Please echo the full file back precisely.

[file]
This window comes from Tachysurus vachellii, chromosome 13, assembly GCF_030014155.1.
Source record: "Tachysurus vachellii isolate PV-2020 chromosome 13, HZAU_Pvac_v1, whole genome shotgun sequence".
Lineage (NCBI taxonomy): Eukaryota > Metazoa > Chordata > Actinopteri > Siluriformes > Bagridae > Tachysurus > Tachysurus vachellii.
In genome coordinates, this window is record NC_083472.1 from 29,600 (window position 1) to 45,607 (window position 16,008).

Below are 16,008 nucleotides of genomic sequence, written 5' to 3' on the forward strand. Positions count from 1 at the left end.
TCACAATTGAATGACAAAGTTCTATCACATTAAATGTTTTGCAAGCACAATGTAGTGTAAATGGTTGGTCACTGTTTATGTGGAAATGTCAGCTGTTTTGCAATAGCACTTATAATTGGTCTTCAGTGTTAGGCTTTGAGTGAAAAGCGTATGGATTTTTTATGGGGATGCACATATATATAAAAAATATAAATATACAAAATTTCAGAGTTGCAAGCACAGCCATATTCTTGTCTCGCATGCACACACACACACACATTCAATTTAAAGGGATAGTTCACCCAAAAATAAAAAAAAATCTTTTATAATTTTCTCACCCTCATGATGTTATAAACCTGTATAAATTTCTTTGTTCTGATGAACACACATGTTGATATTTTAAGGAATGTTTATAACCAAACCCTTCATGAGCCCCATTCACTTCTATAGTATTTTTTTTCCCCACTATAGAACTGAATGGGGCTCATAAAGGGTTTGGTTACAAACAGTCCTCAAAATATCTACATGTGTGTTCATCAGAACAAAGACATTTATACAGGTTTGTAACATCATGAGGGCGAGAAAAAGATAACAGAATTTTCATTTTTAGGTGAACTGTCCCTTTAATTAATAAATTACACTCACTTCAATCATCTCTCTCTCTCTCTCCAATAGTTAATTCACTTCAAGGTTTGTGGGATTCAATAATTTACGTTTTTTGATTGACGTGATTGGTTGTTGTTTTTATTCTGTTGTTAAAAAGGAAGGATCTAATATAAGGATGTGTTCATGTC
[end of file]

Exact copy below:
This window comes from Tachysurus vachellii, chromosome 13, assembly GCF_030014155.1.
Source record: "Tachysurus vachellii isolate PV-2020 chromosome 13, HZAU_Pvac_v1, whole genome shotgun sequence".
Lineage (NCBI taxonomy): Eukaryota > Metazoa > Chordata > Actinopteri > Siluriformes > Bagridae > Tachysurus > Tachysurus vachellii.
In genome coordinates, this window is record NC_083472.1 from 29,600 (window position 1) to 45,607 (window position 16,008).

Below are 16,008 nucleotides of genomic sequence, written 5' to 3' on the forward strand. Positions count from 1 at the left end.
TCACAATTGAATGACAAAGTTCTATCACATTAAATGTTTTGCAAGCACAATGTAGTGTAAATGGTTGGTCACTGTTTATGTGGAAATGTCAGCTGTTTTGCAATAGCACTTATAATTGGTCTTCAGTGTTAGGCTTTGAGTGAAAAGCGTATGGATTTTTTATGGGGATGCACATATATATAAAAAATATAAATATACAAAATTTCAGAGTTGCAAGCACAGCCATATTCTTGTCTCGCATGCACACACACACACACATTCAATTTAAAGGGATAGTTCACCCAAAAATAAAAAAAAATCTTTTATAATTTTCTCACCCTCATGATGTTATAAACCTGTATAAATTTCTTTGTTCTGATGAACACACATGTTGATATTTTAAGGAATGTTTATAACCAAACCCTTCATGAGCCCCATTCACTTCTATAGTATTTTTTTTCCCCACTATAGAACTGAATGGGGCTCATAAAGGGTTTGGTTACAAACAGTCCTCAAAATATCTACATGTGTGTTCATCAGAACAAAGACATTTATACAGGTTTGTAACATCATGAGGGCGAGAAAAAGATAACAGAATTTTCATTTTTAGGTGAACTGTCCCTTTAATTAATAAATTACACTCACTTCAATCATCTCTCTCTCTCTCTCCAATAGTTAATTCACTTCAAGGTTTGTGGGATTCAATAATTTACGTTTTTTGATTGACGTGATTGGTTGTTGTTTTTATTCTGTTGTTAAAAAGGAAGGATCTAATATAAGGATGTGTTCATGTC